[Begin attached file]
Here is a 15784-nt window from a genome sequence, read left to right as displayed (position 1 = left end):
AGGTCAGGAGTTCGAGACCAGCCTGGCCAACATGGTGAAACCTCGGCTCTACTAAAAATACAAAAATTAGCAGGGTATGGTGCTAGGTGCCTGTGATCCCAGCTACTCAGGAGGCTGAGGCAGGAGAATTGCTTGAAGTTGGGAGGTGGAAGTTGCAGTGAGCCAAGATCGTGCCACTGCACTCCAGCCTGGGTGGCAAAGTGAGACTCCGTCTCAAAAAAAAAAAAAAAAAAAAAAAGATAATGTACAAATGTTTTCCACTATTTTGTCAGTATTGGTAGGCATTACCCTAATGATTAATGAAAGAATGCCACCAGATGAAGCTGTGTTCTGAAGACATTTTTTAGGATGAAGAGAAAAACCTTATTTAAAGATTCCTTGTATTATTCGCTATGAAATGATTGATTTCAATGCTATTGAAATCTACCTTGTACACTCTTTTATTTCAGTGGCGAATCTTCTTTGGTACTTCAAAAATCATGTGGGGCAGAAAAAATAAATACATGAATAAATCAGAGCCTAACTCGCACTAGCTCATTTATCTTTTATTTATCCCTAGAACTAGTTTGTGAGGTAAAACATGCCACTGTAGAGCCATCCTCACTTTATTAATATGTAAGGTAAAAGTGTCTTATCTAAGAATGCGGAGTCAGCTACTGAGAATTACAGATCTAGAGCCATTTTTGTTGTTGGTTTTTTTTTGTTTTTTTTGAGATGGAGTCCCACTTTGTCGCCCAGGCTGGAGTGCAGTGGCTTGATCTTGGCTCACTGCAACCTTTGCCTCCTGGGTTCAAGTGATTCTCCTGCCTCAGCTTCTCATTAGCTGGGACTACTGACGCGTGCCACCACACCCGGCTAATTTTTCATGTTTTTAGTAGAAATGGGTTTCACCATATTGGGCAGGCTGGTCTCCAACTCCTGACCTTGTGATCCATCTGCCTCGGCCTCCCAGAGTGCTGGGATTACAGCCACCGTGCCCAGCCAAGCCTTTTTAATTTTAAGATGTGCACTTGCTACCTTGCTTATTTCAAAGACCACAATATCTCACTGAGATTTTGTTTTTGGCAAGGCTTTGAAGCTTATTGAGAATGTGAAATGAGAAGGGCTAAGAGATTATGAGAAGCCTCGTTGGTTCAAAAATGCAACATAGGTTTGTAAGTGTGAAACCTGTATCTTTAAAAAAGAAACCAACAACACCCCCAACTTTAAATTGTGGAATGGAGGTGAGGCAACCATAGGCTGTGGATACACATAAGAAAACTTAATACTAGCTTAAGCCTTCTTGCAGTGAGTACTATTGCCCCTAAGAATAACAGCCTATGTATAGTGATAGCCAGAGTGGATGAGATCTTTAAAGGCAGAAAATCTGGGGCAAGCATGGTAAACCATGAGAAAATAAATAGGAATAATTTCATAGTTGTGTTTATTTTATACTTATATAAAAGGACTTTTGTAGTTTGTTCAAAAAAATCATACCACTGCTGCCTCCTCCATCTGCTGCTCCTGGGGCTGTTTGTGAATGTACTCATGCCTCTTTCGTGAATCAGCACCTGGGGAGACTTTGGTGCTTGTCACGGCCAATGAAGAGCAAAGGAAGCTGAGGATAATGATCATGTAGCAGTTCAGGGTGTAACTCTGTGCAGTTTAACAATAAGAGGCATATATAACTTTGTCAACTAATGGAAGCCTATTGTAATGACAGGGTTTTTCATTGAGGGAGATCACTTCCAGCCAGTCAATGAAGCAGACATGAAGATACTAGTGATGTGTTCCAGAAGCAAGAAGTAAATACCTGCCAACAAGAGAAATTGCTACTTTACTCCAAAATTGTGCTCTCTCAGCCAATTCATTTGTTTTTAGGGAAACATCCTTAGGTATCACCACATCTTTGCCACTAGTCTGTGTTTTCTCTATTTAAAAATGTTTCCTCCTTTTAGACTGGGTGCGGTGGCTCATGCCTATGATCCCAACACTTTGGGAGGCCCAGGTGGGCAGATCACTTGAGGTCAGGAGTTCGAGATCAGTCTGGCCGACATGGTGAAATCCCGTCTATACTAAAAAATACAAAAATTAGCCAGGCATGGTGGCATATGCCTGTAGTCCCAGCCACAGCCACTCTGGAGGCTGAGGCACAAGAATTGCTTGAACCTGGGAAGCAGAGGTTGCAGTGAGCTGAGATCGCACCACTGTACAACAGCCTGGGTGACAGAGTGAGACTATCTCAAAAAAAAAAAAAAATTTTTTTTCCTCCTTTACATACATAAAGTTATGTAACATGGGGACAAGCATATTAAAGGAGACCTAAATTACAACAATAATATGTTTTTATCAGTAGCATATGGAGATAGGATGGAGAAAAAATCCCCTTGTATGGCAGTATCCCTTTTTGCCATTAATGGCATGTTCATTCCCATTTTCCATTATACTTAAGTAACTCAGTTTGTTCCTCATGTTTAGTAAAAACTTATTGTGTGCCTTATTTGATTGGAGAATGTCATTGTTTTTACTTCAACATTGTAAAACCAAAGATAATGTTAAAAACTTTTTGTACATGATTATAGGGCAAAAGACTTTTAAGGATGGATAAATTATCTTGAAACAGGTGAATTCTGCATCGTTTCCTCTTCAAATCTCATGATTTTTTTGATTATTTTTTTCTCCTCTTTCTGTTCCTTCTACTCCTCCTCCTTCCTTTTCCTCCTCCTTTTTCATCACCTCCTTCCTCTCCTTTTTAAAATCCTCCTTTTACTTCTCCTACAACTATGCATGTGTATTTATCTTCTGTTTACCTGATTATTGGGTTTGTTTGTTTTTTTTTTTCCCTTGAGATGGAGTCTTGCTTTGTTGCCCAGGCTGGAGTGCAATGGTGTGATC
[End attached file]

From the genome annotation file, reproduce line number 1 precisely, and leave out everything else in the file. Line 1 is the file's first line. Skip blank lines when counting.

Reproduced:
Here is a 15784-nt window from a genome sequence, read left to right as displayed (position 1 = left end):